Documentaries frequently succeed in visually portraying the inconceivable better than any other form of story-telling. Eye-opening and shocking, many spark controversial conversations even before they air.
Such is the case with Josh Fox's Gasland Part II.
The sequel, a follow up to Fox's 2010 documentary Gasland, a film that focused on U.S. communities impacted by natural gas companies' drilling – specifically fracking – debuts Monday night on HBO.
Critical reviews run the gamut from "lies" to "pure fiction."
The first film moved scores of eager environmentalists and "fracktivists" to speak out against natural gas drilling across the United States.
Natural gas companies/fracking supporters loudly lashed out in rebuttal.
They claimed many scenes in the film, including a Colorado landowner setting his tap water on fire in what has become known as the iconic flaming faucet scene, are misleading.
Critics cite studies claiming that area residents had reported flammable tap water for decades.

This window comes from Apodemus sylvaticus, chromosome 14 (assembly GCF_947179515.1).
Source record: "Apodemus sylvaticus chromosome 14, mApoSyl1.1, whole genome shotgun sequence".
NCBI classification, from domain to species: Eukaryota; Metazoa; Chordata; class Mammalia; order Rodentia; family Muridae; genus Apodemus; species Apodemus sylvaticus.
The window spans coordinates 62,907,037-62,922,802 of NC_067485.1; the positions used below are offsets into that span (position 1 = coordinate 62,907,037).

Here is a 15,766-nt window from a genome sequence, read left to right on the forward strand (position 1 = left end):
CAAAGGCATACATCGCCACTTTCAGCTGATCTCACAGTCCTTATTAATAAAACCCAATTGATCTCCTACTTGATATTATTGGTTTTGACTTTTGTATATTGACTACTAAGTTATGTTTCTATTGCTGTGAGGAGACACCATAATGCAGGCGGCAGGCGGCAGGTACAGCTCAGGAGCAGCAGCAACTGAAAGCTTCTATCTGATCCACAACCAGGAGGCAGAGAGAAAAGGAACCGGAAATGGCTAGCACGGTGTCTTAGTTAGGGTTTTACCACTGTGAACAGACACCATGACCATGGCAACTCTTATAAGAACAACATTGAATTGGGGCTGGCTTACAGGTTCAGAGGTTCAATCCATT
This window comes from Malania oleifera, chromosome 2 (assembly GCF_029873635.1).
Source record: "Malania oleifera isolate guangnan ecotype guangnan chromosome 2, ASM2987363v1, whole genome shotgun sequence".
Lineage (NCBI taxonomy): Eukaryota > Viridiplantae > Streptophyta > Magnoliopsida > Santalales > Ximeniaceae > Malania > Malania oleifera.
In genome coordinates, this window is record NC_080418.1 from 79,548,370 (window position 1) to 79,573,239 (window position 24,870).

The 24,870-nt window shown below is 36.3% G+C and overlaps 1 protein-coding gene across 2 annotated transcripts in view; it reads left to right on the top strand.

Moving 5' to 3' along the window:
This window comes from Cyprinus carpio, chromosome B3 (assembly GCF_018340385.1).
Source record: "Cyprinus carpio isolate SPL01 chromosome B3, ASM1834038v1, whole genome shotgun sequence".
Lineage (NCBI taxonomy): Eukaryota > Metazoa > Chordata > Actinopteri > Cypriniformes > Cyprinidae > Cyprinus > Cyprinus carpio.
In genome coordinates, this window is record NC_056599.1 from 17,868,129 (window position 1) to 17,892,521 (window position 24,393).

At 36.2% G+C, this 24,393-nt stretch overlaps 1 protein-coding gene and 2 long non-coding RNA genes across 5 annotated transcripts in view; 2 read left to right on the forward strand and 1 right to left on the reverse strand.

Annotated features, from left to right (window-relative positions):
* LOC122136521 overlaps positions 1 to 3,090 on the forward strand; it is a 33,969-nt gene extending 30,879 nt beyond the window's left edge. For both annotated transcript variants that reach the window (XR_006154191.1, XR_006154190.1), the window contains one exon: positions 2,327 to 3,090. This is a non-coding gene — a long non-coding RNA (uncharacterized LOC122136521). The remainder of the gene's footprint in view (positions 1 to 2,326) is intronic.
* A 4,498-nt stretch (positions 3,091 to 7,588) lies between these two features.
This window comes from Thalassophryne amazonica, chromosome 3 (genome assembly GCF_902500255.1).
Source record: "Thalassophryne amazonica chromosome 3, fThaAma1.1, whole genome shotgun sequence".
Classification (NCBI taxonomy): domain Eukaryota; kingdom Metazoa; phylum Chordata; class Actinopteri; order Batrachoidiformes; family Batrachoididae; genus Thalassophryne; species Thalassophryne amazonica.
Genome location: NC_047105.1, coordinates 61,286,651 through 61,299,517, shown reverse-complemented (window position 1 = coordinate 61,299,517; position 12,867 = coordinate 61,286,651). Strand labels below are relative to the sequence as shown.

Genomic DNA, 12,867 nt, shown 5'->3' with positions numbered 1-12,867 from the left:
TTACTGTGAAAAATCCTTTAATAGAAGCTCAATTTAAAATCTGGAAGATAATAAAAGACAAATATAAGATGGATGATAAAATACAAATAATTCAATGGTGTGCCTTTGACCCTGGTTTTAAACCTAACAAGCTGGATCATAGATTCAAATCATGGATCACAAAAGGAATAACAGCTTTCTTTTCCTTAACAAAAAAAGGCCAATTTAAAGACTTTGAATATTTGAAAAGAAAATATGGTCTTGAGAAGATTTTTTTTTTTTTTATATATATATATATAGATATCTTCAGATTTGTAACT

Reports claim that two years before the release of Gasland, Colorado regulators investigated that very case and determined hydraulic fracking and oil and gas development has nothing to do with it.
"There are no indications of oil & gas related impacts to water well," read the Colorado Oil and Gas Conversation Commission report.
Fox failed to inform viewers of that fact saying he didn't deem it relevant. But it is relevant when it questions the validity of the film's signature scene, and the entire film's credibility.
Following Gasland's release, COGCC stated yet again that the landowner's water well "contained biogenic gas that was not related to oil and gas activity."
The Next Famous "Flaming Faucet"
As for Gasland Part II's shocker, a man in Parker County, Texas is filmed lighting the end of a garden hose on fire. The implication is that gas drilling is to blame.
The image mimics the legendary short from the first one, but isn't apt to have the same impact if this court ruling gets out…